Below is a summary of recent developments in tax jurisprudence.
The Supreme Court of Canada (SCC) dismissed the Minister’s application for leave to appeal, effectively ending Canada’s landmark transfer pricing case.
The Minister reassessed Cameco to include in its taxable income all the gains its European subsidiary earned from selling uranium. At the Tax Court of Canada (TCC), the Minister alleged that the creation of the European subsidiary was a sham established to avoid Canadian taxes and, in the alternative, that the transfer pricing rules applied to allow the Minister to reallocate the profits to Cameco. The TCC dismissed both arguments.
At the Federal Court of Appeal (FCA), the Minister’s only argument was that the transfer pricing rules applied because Cameco would not have entered into the same transactions with arm’s-length persons. The FCA disagreed, finding that Cameco’s transactions with its European subsidiary were on arm’s-length terms and, therefore, compliant with Canada’s transfer pricing rules.
The SCC’s dismissal means that the FCA’s interpretation of the transfer pricing rules will guide future transfer pricing cases.
The estate successfully appealed that it was entitled to $55 million in losses in the 2000 to 2006 taxation years generated through forward foreign exchange trading.
The estate purchased straddled forward foreign exchange contracts – one long and one short. The taxpayer closed the loss leg of the straddle before the end of the year (realizing a loss in the year) and closed the gain leg of the straddle early in the following year (recognizing the gain in the subsequent year). The taxpayer followed the same process year over year, using the loss leg of the straddle to shelter virtually all income earned in the year, including the gains from the straddle closed at the beginning of the year. The taxpayer followed this process for seven years, resulting in $55 million of losses.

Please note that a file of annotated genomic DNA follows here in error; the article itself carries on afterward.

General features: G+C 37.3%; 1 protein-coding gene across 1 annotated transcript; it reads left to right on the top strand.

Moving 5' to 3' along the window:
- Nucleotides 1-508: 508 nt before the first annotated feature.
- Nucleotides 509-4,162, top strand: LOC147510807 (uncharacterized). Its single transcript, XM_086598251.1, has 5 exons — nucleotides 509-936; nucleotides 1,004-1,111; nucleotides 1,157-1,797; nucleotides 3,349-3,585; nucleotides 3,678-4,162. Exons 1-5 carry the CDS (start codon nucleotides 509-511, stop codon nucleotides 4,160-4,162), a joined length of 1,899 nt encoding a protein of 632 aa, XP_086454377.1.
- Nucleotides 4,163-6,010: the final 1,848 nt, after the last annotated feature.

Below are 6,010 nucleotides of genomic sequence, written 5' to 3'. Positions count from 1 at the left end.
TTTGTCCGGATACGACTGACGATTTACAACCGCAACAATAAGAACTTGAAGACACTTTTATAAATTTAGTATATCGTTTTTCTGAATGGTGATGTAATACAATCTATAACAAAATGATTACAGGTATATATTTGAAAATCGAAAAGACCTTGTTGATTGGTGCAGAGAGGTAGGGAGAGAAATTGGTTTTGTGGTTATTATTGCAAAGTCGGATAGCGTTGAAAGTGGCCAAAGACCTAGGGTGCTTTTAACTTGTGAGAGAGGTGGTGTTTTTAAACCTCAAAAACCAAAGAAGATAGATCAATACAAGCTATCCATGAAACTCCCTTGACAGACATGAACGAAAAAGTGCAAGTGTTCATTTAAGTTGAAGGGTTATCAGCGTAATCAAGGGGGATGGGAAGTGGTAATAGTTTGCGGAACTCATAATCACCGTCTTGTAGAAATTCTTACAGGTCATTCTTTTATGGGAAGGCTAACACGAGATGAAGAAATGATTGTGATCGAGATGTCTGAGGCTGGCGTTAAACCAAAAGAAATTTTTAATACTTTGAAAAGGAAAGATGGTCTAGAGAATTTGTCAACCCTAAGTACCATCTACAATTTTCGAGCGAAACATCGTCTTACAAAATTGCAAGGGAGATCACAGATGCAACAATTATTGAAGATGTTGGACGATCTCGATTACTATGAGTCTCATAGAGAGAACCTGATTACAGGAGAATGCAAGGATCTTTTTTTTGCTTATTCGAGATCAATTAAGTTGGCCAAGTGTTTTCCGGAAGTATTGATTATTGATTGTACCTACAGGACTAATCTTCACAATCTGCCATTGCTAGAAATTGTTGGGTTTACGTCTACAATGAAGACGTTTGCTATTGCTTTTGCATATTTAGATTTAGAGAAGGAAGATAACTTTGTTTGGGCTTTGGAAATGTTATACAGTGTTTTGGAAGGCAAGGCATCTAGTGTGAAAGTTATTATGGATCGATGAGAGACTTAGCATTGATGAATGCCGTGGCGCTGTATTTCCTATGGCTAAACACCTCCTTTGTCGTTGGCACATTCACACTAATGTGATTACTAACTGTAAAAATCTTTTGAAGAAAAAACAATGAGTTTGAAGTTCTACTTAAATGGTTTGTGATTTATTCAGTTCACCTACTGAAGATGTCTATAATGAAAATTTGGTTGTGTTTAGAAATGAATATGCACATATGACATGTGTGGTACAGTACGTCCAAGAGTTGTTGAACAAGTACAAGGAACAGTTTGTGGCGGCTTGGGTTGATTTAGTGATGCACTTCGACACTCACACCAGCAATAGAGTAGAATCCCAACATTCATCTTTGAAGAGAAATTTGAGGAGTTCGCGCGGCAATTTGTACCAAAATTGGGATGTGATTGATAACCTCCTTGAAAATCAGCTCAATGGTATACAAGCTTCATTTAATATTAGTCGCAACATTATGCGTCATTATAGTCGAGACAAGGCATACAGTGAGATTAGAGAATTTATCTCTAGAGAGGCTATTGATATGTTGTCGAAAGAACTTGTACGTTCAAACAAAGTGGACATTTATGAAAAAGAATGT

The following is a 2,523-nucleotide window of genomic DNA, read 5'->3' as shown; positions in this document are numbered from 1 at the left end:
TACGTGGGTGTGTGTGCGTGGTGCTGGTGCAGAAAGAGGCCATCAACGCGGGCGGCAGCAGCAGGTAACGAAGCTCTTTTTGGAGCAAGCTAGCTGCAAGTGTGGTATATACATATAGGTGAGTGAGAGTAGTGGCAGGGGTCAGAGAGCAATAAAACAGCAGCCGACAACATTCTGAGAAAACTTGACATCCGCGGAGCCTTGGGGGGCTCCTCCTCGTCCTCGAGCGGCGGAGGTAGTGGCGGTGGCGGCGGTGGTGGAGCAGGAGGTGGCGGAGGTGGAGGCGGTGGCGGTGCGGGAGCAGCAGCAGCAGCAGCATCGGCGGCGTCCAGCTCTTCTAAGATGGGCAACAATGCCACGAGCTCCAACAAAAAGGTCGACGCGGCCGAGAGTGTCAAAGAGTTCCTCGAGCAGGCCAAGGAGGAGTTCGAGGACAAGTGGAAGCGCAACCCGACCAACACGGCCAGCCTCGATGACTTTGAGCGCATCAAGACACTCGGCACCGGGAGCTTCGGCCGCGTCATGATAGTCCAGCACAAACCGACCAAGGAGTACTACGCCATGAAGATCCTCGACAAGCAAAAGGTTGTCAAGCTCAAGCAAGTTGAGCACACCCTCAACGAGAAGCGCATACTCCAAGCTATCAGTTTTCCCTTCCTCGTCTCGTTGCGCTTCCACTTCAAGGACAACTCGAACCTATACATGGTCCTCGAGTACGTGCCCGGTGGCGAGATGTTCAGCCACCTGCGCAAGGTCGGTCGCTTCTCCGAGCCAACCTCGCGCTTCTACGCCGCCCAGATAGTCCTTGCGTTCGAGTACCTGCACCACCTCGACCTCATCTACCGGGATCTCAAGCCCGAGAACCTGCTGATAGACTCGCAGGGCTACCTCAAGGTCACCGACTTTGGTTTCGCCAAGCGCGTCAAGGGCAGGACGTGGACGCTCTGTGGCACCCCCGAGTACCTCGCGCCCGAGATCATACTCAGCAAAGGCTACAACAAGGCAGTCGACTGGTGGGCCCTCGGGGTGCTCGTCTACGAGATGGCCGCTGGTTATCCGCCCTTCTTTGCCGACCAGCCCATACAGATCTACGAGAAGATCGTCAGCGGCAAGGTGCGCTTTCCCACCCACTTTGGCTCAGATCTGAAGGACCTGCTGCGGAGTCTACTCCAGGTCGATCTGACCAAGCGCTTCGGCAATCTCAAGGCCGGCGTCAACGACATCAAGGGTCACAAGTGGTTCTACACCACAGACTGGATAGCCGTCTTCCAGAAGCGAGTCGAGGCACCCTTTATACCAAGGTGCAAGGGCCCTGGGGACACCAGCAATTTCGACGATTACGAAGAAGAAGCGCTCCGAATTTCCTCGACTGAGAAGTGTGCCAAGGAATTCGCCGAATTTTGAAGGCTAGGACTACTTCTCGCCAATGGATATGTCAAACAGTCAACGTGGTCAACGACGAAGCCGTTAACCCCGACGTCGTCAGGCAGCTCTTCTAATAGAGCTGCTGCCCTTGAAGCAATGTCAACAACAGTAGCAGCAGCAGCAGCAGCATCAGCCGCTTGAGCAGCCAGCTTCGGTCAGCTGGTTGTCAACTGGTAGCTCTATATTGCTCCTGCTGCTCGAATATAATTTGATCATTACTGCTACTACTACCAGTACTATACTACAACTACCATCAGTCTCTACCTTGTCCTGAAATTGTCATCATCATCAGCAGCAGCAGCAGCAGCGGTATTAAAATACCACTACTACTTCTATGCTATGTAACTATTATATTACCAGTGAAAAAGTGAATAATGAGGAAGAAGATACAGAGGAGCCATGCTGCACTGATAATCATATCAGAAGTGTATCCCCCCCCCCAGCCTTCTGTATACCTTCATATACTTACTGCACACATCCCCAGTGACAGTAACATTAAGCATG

The Minister disallowed the losses and advanced several arguments to support the disallowance of the losses, including that (i) the straddle transactions were not a source of income because there was no business purposes and (ii) the arrangement was a sham. The TCC found that the taxpayer purchased the straddles to incur tax losses in an amount that would be sufficient to offset the income earned in the year, but the absence of a business purposes did not lead to a finding that the straddles were not a source of income. Following the SCC’s decision in Stewart v. Canada, because forward foreign exchange trading is a commercial activity, it is a source of income notwithstanding the tax motivation. Moreover, the TCC dismissed the Minister’s sham argument on the basis that there was nothing false or misleading about the trades and that none of the parties sought to deceive anyone.
As a separate issue, the TCC held that the taxpayer underreported approximately $8M of income in the 2002 taxation year when the taxpayer failed to include the gain leg of the straddle transaction, and upheld the Minister’s assessment of gross-negligence penalties in respect of this income.